5. T/C = Traffic collision
  6. CVC (VC) = California Vehicle Code (vehicle code)
  7. BAC = Blood alcohol content
  8. PC = Probable cause
  9. “I’ve only had 2 beers officer” = “I’m totally hammered officer”

  • Teens are in twice as many collisions as adult drivers
  • Officers will ask you multi-tasking questions on purpose to observe how you respond
  • If the officer smells alcohol in the car, they will try to separate the driver from the passengers. The driver might be ‘designated’ and totally sober while the passengers are three sheets to the wind.
  • In the 70’s there were no standardized tests for when someone was pulled over, each department sort of made their own rules and guidelines.
  • Some mouth sprays have a high alcohol content and can actually register as legally drunk if you blow into a breathalyzer within 15 minutes of using them.
  • A breathalyzer will give results right away, and you’ll be arrested on 2 charges.
  • A blood test means going to the station, results will be available in a month, and you’ll be arrested on 1 charge.
  • Urine tests are no longer available.
  • A DUI report is 16 pages of paperwork (at least!) for the officer, they’re not arresting drunk drivers just for fun. (Duh)

There are alternate tests, but the three main field sobriety tests are:

  1. Horizontal gaze/Nystagmus
  2. Walk & turn
  3. One leg stand

For the record those are the same “tests” I get every time I see my neurologist, and I always flunk. When I was first diagnosed with MS I was given a lot of advice, but one of the things that really stayed with me was “expect to be stopped by the cops in public” and to “always carry medical records proving your diagnosis.” That was 8 years ago and I’ve never had to produce medical records to any law enforcement, but I have them on me at all times and as I get worse I expect it’ll happen eventually. I have a friend with MS this happened to, but the officers were nice and offered her a ride home when they figured out she wasn’t drunk in public she was just having a particularly hard time walking that day.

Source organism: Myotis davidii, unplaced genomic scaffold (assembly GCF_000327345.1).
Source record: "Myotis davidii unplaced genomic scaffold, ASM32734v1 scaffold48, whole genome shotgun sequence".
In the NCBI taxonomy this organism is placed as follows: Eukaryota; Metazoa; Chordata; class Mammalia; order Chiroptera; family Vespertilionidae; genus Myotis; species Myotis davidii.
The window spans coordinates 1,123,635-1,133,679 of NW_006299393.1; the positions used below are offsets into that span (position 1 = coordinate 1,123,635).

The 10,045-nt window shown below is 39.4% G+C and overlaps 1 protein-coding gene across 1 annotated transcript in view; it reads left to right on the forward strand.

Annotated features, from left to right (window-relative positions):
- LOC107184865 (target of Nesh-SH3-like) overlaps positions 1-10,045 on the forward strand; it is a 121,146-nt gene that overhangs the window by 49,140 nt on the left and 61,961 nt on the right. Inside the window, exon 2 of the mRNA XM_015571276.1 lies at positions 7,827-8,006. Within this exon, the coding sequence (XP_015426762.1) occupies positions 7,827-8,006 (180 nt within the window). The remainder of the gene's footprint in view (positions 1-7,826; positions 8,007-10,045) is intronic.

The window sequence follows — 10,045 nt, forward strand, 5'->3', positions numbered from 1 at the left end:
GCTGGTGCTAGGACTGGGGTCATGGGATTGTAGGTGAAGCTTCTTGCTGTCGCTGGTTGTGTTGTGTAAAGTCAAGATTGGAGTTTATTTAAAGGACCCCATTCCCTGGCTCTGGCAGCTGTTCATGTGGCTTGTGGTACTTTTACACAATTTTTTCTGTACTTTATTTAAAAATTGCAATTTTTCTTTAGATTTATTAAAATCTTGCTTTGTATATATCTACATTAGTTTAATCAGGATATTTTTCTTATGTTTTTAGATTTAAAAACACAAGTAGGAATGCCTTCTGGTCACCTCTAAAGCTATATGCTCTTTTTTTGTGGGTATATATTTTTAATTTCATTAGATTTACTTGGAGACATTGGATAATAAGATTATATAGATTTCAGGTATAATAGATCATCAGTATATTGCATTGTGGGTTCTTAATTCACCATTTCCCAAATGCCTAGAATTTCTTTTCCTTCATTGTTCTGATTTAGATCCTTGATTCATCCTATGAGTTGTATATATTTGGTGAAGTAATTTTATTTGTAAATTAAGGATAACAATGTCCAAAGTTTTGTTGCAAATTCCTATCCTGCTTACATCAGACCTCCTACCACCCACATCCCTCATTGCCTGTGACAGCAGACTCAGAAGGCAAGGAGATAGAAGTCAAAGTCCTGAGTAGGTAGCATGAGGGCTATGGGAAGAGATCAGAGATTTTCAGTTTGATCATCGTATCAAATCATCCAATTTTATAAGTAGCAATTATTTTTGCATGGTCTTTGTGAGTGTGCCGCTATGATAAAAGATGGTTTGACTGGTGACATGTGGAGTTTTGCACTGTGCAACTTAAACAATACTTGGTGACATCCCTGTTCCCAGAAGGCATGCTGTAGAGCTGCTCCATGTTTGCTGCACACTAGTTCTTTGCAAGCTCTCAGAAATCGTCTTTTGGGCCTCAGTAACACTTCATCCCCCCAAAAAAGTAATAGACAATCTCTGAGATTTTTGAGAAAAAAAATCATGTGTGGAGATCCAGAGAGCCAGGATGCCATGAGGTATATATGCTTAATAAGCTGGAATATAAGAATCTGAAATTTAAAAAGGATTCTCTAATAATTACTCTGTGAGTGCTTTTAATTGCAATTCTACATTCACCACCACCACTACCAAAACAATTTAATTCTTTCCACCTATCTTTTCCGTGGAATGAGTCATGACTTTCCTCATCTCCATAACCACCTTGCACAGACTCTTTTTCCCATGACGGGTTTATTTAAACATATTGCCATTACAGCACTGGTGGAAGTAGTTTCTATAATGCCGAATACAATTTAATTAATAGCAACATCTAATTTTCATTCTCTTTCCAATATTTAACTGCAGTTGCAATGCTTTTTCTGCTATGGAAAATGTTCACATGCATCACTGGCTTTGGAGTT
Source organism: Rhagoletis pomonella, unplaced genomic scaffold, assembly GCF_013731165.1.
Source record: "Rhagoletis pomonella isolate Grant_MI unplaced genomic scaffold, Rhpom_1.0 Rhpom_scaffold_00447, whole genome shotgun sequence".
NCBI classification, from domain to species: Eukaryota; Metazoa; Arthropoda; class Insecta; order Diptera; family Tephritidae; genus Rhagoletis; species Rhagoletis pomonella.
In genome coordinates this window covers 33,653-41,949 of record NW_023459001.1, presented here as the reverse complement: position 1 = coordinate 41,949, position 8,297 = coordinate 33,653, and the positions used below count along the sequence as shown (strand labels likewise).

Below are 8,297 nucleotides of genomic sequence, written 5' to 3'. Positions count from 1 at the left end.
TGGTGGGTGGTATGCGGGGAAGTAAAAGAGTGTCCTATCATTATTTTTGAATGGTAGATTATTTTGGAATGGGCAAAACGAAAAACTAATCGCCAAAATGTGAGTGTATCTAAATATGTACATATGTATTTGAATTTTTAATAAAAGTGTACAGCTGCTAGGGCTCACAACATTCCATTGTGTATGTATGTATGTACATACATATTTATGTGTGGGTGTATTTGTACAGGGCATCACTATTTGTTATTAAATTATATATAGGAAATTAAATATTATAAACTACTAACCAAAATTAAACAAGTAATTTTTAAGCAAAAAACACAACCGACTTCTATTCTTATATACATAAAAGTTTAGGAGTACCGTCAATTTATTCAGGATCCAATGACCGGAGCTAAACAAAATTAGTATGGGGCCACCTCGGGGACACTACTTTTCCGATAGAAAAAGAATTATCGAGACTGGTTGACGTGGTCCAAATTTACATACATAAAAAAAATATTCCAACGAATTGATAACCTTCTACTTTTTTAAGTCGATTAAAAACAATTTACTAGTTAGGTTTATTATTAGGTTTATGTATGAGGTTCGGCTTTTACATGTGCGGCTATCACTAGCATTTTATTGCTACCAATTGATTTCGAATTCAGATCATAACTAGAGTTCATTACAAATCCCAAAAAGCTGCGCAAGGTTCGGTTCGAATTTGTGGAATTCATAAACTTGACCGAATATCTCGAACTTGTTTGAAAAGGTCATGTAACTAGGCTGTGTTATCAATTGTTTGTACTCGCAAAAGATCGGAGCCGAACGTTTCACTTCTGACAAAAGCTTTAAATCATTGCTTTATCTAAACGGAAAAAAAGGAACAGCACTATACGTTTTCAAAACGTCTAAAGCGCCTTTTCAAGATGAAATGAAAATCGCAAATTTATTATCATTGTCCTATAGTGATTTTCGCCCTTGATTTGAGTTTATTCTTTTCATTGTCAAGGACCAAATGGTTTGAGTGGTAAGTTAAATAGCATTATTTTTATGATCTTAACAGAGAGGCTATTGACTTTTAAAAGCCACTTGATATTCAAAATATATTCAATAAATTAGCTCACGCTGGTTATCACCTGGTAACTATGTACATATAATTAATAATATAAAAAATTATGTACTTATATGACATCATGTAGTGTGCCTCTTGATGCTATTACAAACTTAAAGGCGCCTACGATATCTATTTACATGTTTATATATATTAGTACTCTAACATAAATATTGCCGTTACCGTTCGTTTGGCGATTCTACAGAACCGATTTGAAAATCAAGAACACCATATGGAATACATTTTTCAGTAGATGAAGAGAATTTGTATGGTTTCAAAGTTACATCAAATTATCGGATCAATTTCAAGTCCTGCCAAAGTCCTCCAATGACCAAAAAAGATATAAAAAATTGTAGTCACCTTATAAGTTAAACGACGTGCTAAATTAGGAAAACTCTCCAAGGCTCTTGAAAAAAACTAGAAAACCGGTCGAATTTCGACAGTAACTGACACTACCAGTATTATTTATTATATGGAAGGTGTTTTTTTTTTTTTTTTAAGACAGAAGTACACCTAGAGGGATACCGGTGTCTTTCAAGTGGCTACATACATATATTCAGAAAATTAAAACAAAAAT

At this point Suzie had returned to the room and was quietly hanging out in the corner.

Notice the bottle of wine that mysteriously appeared when Suzie did? Yeah, me too.

After discussing the field sobriety tests with us, the officer demonstrated…. using Suzie as our “suspected drunk driver.” (Can you tell where this is going yet?)

In that trying-too-hard, hesitant way that drunk people have used since the dawn of time mistakenly believing it makes them seem sober, Suzie went through the field sobriety test. It was ADORABLE!!!

“Do you have any physical defects?” <– actual question the officer asked Suzie

After flunking the tests (she did about as well as I would have) the officer had Suzie blow into the breathalyzer. You guessed it, legally drunk! πŸ˜‰

I know the lesson we were supposed to learn from this is a very serious one, how quickly you can go from sober to legally drunk, even just a couple of glasses of wine with dinner can get you drunk etc… but it was just such a fun set-up that all I could do was giggle. Let me be perfectly clear though, there is no excuse for driving under the influence. That means alcohol, weed, cold medicine, whatever. It’s always a choice to get behind the wheel. If you have enough money to go out to the bar and enjoy some alcoholic beverages but you don’t have enough money to pay for a taxi/uber/lyft home, than you don’t have enough money for a night out. Any excuse you think you have is just you being a selfish, entitled jerk because you are putting other people’s lives at risk. I’m so serious that I have ended friendships over this. (There were other issues, but when I found out about the drunk driving it told me all I needed to know about how that person viewed the world and their place in it.)

I just like this picture because it looks like she’s checking out the officer’s rear end, even though she really wasn’t. (I’m an idiot.)


Okay yelling at you is a pretty lousy way to end this section so please take a moment to enjoy the most adorable story I’ve ever read about driving when you shouldn’t.

This week I was able to ask one officer my question about entertainment media. The answer was another police based reality show like Cops, so I think I’m going to make ‘reality programming’ its own category of answer. I dismissed reality TV as a non-answer when this started, so either it’s the go-to “I don’t care about your question” answer or I was wrong to dismiss it. (Probably the later.)

It’s palm tree time!